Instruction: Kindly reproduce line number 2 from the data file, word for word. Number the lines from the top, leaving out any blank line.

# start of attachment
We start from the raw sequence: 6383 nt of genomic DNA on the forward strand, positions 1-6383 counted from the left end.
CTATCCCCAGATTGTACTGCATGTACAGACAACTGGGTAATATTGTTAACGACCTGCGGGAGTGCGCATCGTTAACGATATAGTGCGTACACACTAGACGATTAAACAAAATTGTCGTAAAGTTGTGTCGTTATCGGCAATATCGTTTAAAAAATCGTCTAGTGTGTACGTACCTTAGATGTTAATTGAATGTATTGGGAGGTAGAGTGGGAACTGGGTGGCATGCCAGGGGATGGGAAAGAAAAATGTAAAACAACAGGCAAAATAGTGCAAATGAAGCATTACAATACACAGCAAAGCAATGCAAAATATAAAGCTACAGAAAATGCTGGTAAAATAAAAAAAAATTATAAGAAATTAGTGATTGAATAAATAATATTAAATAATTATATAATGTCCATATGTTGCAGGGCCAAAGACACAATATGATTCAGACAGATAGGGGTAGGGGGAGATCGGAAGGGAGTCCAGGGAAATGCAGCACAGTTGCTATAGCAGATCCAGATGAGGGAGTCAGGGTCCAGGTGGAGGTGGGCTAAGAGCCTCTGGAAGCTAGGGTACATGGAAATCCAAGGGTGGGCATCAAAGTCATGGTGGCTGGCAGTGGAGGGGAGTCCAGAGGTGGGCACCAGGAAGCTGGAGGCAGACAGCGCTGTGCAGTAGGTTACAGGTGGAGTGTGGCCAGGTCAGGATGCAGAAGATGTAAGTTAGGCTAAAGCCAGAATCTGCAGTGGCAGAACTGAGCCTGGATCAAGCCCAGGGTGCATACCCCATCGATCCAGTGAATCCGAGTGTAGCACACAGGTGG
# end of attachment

CTATCCCCAGATTGTACTGCATGTACAGACAACTGGGTAATATTGTTAACGACCTGCGGGAGTGCGCATCGTTAACGATATAGTGCGTACACACTAGACGATTAAACAAAATTGTCGTAAAGTTGTGTCGTTATCGGCAATATCGTTTAAAAAATCGTCTAGTGTGTACGTACCTTAGATGTTAATTGAATGTATTGGGAGGTAGAGTGGGAACTGGGTGGCATGCCAGGGGATGGGAAAGAAAAATGTAAAACAACAGGCAAAATAGTGCAAATGAAGCATTACAATACACAGCAAAGCAATGCAAAATATAAAGCTACAGAAAATGCTGGTAAAATAAAAAAAAATTATAAGAAATTAGTGATTGAATAAATAATATTAAATAATTATATAATGTCCATATGTTGCAGGGCCAAAGACACAATATGATTCAGACAGATAGGGGTAGGGGGAGATCGGAAGGGAGTCCAGGGAAATGCAGCACAGTTGCTATAGCAGATCCAGATGAGGGAGTCAGGGTCCAGGTGGAGGTGGGCTAAGAGCCTCTGGAAGCTAGGGTACATGGAAATCCAAGGGTGGGCATCAAAGTCATGGTGGCTGGCAGTGGAGGGGAGTCCAGAGGTGGGCACCAGGAAGCTGGAGGCAGACAGCGCTGTGCAGTAGGTTACAGGTGGAGTGTGGCCAGGTCAGGATGCAGAAGATGTAAGTTAGGCTAAAGCCAGAATCTGCAGTGGCAGAACTGAGCCTGGATCAAGCCCAGGGTGCATACCCCATCGATCCAGTGAATCCGAGTGTAGCACACAGGTGG